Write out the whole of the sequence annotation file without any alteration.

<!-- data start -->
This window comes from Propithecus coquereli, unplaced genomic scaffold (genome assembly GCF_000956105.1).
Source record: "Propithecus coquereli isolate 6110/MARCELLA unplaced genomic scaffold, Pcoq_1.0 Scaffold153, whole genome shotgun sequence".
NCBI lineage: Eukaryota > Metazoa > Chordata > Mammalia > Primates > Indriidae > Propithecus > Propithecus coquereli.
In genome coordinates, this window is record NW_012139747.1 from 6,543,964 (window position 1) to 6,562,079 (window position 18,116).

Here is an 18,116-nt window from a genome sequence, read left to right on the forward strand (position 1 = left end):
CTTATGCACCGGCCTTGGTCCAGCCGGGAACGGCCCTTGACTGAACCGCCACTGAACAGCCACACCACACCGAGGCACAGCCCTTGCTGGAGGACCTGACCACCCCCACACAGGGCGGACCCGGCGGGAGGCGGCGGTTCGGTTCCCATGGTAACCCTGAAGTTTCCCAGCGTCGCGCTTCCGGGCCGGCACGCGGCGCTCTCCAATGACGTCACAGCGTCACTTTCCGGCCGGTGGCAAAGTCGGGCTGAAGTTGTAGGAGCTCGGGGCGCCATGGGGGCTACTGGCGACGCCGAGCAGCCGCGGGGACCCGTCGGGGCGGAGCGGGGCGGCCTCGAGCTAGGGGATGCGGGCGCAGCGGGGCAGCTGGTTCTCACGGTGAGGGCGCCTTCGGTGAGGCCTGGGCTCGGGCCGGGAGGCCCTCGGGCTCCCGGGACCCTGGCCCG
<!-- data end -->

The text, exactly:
This window comes from Propithecus coquereli, unplaced genomic scaffold (genome assembly GCF_000956105.1).
Source record: "Propithecus coquereli isolate 6110/MARCELLA unplaced genomic scaffold, Pcoq_1.0 Scaffold153, whole genome shotgun sequence".
NCBI lineage: Eukaryota > Metazoa > Chordata > Mammalia > Primates > Indriidae > Propithecus > Propithecus coquereli.
In genome coordinates, this window is record NW_012139747.1 from 6,543,964 (window position 1) to 6,562,079 (window position 18,116).

Here is an 18,116-nt window from a genome sequence, read left to right on the forward strand (position 1 = left end):
CTTATGCACCGGCCTTGGTCCAGCCGGGAACGGCCCTTGACTGAACCGCCACTGAACAGCCACACCACACCGAGGCACAGCCCTTGCTGGAGGACCTGACCACCCCCACACAGGGCGGACCCGGCGGGAGGCGGCGGTTCGGTTCCCATGGTAACCCTGAAGTTTCCCAGCGTCGCGCTTCCGGGCCGGCACGCGGCGCTCTCCAATGACGTCACAGCGTCACTTTCCGGCCGGTGGCAAAGTCGGGCTGAAGTTGTAGGAGCTCGGGGCGCCATGGGGGCTACTGGCGACGCCGAGCAGCCGCGGGGACCCGTCGGGGCGGAGCGGGGCGGCCTCGAGCTAGGGGATGCGGGCGCAGCGGGGCAGCTGGTTCTCACGGTGAGGGCGCCTTCGGTGAGGCCTGGGCTCGGGCCGGGAGGCCCTCGGGCTCCCGGGACCCTGGCCCG